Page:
Facebook Inc. is in talks with the U.S. Federal Trade Commission to settle claims that it violated users’ privacy when it changed default privacy settings to disclose more information than was previously made public, according to multiple sources familiar with the negotiations.

The proposed 20-year settlement would require Facebook to get express consent from users before sharing material posted under earlier, more restrictive terms, said the person, who declined to be identified because the settlement isn’t final. It would also compel an annual, independent review of Facebook’s privacy practices.

Citing people familiar with the situation that it did not name, The Wall Street Journal said Facebook has agreed to make the changes to resolve a nearly 2-year-old investigation by the Federal Trade Commission.

Both Facebook and the FTC declined to comment to The Associated Press.

If the settlement is approved by FTC’s commissioners, it would require Facebook to get explicit consent from its 800 million users before changing its privacy settings, according to the Journal.

Bloomberg news also reported a similar story.

Seeking a user’s prior consent is known as an “opt in.” Facebook sometimes makes changes that it believes will improve its social network and then leaves it to users to reset the things that they don’t like – a process known as “opting out.” Companies introducing a feature or service generally prefer an “opt out” system because fewer people take the steps required to get out of the changes.

The FTC opened its probe into Facebook after the website made changes that automatically showed users’ names, pictures, hometowns and other personal information available for anyone on the Web to see. That upset people who had deliberately programmed their privacy settings to confine that information to a specific group of friends or family.

The FTC is stepping up its enforcement of privacy requirements at Internet companies and already has settled complaints with Google Inc. (Nasdaa: GOOG) and Twitter Inc. this year.

Cecilia Prewett, a spokeswoman for the FTC, and Andrew Noyes, a Facebook spokesman based in Washington, declined to comment on the talks to Bloomberg.

Facebook is under pressure to protect individuals’ information as it seeks revenue from  users who play games, post photos and communicate using the site. The Palo Alto, California-based company is also among the Internet companies under scrutiny in the European Union for possible privacy-rule breaches over use of personal data.

‘Meaningful Control’

The potential settlement stems from a Dec. 17, 2009, complaint filed by the Electronic Privacy Information Center, a Washington-based advocacy group.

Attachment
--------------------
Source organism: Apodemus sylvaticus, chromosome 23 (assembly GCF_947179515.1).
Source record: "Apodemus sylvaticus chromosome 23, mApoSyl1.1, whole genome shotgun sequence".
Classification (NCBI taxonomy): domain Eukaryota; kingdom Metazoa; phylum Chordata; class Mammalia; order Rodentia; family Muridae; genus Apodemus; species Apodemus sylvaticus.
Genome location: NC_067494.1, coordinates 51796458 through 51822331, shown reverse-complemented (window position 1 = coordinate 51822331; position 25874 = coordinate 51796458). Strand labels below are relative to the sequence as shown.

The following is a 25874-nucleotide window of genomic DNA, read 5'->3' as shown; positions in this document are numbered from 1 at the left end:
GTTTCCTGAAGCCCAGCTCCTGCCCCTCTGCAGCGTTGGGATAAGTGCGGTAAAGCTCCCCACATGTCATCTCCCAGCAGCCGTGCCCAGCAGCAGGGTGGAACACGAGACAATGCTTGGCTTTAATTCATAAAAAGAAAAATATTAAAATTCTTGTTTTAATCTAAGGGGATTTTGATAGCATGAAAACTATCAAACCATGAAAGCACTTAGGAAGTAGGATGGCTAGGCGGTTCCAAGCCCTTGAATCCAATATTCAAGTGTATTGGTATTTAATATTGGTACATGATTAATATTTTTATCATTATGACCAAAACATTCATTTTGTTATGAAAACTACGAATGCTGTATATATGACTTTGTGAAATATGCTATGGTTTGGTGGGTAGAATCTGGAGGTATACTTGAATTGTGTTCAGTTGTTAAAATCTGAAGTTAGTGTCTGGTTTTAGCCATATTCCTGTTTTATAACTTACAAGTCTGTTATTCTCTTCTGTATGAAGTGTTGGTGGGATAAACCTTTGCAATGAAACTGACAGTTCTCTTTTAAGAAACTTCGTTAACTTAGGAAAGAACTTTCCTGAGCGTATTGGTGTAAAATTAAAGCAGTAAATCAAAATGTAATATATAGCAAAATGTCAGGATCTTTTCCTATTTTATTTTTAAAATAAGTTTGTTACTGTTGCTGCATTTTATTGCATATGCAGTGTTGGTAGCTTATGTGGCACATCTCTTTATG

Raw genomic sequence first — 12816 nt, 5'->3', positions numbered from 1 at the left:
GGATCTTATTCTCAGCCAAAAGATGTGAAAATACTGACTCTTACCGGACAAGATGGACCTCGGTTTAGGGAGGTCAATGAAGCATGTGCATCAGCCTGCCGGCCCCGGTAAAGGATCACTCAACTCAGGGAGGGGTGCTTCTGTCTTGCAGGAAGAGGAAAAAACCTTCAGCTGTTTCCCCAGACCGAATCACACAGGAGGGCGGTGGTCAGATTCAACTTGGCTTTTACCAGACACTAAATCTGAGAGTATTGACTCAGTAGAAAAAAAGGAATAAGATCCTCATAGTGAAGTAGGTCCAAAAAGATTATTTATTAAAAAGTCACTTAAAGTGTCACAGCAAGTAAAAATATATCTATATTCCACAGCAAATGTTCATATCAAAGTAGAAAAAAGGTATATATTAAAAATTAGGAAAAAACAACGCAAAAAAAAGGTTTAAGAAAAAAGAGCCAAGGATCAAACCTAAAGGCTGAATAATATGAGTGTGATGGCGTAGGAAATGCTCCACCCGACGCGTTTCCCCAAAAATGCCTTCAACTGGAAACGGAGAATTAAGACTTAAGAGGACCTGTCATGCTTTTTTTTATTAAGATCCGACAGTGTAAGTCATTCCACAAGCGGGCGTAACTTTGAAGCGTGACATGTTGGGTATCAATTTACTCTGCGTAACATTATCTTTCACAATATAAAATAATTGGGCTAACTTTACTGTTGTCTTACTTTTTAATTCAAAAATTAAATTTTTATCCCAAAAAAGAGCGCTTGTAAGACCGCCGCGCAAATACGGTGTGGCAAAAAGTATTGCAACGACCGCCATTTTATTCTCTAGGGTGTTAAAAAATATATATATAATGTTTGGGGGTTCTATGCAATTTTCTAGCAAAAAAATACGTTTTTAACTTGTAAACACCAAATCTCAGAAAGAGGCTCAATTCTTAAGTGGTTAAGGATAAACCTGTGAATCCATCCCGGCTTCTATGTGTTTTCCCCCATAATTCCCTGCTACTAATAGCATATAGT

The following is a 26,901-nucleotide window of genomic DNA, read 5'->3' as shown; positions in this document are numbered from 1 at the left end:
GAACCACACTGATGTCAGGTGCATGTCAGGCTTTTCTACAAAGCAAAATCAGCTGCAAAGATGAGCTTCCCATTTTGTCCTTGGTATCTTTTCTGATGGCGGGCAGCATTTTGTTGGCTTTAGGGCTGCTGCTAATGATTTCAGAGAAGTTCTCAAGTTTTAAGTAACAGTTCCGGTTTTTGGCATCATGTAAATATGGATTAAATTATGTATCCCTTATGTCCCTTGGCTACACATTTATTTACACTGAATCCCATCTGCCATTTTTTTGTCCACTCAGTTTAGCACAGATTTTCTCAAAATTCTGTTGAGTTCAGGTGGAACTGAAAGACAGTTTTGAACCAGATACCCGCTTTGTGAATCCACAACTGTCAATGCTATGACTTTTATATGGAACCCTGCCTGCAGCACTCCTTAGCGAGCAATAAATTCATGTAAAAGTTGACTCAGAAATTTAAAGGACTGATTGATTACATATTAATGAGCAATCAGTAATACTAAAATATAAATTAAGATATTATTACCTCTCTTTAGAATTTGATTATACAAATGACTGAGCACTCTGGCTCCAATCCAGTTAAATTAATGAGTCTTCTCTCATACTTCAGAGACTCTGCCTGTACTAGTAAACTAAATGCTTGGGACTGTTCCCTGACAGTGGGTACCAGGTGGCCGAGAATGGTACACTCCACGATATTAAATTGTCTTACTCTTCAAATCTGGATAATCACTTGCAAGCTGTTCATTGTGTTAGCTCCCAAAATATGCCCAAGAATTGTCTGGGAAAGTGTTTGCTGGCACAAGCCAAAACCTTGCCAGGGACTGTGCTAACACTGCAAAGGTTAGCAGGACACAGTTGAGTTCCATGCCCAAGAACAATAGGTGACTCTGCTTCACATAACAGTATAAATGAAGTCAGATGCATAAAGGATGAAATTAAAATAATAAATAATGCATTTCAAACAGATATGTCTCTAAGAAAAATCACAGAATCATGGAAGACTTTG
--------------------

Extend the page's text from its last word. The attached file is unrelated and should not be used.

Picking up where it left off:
The center asked the FTC to investigate whether consumers were harmed when Facebook changed its default privacy settings and called on the agency to require Facebook to give users “meaningful control over personal information.” Nine consumer advocacy groups, including the American Library Association, Consumer Federation of America and The Privacy Rights Clearinghouse, signed on to the complaint.

“The FTC’s action is long overdue,” Marc Rotenberg, the executive director of the center, said in a phone interview. “It’s becoming increasingly obvious that the commission has to announce its final decision in this matter. The changes in Facebook privacy settings have continued to be the most frustrating online experience for Internet users.”

Breaches alleged in the group’s complaint include changes in Facebook settings in November and December of 2009 that induced users, in response to recommendations from the company, to reveal their names, profile photos, lists of friends, pages they are fans of, gender, geographic regions and networks to which they belong.

Personal Information

The complaint called on the FTC to compel Facebook to allow users to choose whether to disclose personal information and to choose whether to fully opt-out of revealing information to third-party developers.

In April, Facebook announced additional safety tools, including a redesigned “Family Safety Center” that has videos and articles for teenagers, parents and teachers.

“This announcement will be a test of whether the FTC is capable of protecting privacy in the digital era,” said Jeff Chester, executive director of the Center for Digital Democracy, a group that has urged the FTC to address privacy issues at Facebook and other online marketers.

“It’s unlikely that anything coming out of this decree will derail Facebook from increasing its data collection practices,” he said.

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